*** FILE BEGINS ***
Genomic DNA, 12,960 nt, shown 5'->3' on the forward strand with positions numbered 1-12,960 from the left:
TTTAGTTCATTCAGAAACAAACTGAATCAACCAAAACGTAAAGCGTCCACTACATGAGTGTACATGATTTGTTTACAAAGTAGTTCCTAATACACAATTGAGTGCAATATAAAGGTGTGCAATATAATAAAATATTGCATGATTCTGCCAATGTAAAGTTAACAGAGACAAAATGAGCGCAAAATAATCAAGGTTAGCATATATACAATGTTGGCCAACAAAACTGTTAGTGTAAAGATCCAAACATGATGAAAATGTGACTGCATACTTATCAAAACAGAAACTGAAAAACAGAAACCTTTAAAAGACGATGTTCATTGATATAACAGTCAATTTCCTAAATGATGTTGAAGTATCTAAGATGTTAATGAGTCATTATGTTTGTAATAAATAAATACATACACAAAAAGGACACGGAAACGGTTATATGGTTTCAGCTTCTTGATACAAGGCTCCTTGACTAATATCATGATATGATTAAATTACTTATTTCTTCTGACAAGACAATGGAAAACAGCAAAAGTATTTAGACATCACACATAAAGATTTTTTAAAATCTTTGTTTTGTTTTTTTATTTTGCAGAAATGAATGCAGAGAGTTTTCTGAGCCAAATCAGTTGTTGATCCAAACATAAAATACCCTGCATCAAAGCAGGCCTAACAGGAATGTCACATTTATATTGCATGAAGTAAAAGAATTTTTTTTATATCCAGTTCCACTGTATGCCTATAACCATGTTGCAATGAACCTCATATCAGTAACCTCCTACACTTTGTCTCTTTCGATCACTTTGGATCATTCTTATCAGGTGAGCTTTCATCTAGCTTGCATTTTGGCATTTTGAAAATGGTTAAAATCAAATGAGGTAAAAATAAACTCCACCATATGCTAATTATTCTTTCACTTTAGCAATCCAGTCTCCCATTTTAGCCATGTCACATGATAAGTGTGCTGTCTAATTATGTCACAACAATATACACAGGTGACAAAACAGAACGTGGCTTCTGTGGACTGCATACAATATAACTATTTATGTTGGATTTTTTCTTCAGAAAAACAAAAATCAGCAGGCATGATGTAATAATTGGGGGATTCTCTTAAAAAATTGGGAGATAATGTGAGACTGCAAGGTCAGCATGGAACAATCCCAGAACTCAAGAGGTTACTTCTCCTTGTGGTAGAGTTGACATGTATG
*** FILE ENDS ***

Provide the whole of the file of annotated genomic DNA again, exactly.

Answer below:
Genomic DNA, 12,960 nt, shown 5'->3' on the forward strand with positions numbered 1-12,960 from the left:
TTTAGTTCATTCAGAAACAAACTGAATCAACCAAAACGTAAAGCGTCCACTACATGAGTGTACATGATTTGTTTACAAAGTAGTTCCTAATACACAATTGAGTGCAATATAAAGGTGTGCAATATAATAAAATATTGCATGATTCTGCCAATGTAAAGTTAACAGAGACAAAATGAGCGCAAAATAATCAAGGTTAGCATATATACAATGTTGGCCAACAAAACTGTTAGTGTAAAGATCCAAACATGATGAAAATGTGACTGCATACTTATCAAAACAGAAACTGAAAAACAGAAACCTTTAAAAGACGATGTTCATTGATATAACAGTCAATTTCCTAAATGATGTTGAAGTATCTAAGATGTTAATGAGTCATTATGTTTGTAATAAATAAATACATACACAAAAAGGACACGGAAACGGTTATATGGTTTCAGCTTCTTGATACAAGGCTCCTTGACTAATATCATGATATGATTAAATTACTTATTTCTTCTGACAAGACAATGGAAAACAGCAAAAGTATTTAGACATCACACATAAAGATTTTTTAAAATCTTTGTTTTGTTTTTTTATTTTGCAGAAATGAATGCAGAGAGTTTTCTGAGCCAAATCAGTTGTTGATCCAAACATAAAATACCCTGCATCAAAGCAGGCCTAACAGGAATGTCACATTTATATTGCATGAAGTAAAAGAATTTTTTTTATATCCAGTTCCACTGTATGCCTATAACCATGTTGCAATGAACCTCATATCAGTAACCTCCTACACTTTGTCTCTTTCGATCACTTTGGATCATTCTTATCAGGTGAGCTTTCATCTAGCTTGCATTTTGGCATTTTGAAAATGGTTAAAATCAAATGAGGTAAAAATAAACTCCACCATATGCTAATTATTCTTTCACTTTAGCAATCCAGTCTCCCATTTTAGCCATGTCACATGATAAGTGTGCTGTCTAATTATGTCACAACAATATACACAGGTGACAAAACAGAACGTGGCTTCTGTGGACTGCATACAATATAACTATTTATGTTGGATTTTTTCTTCAGAAAAACAAAAATCAGCAGGCATGATGTAATAATTGGGGGATTCTCTTAAAAAATTGGGAGATAATGTGAGACTGCAAGGTCAGCATGGAACAATCCCAGAACTCAAGAGGTTACTTCTCCTTGTGGTAGAGTTGACATGTATG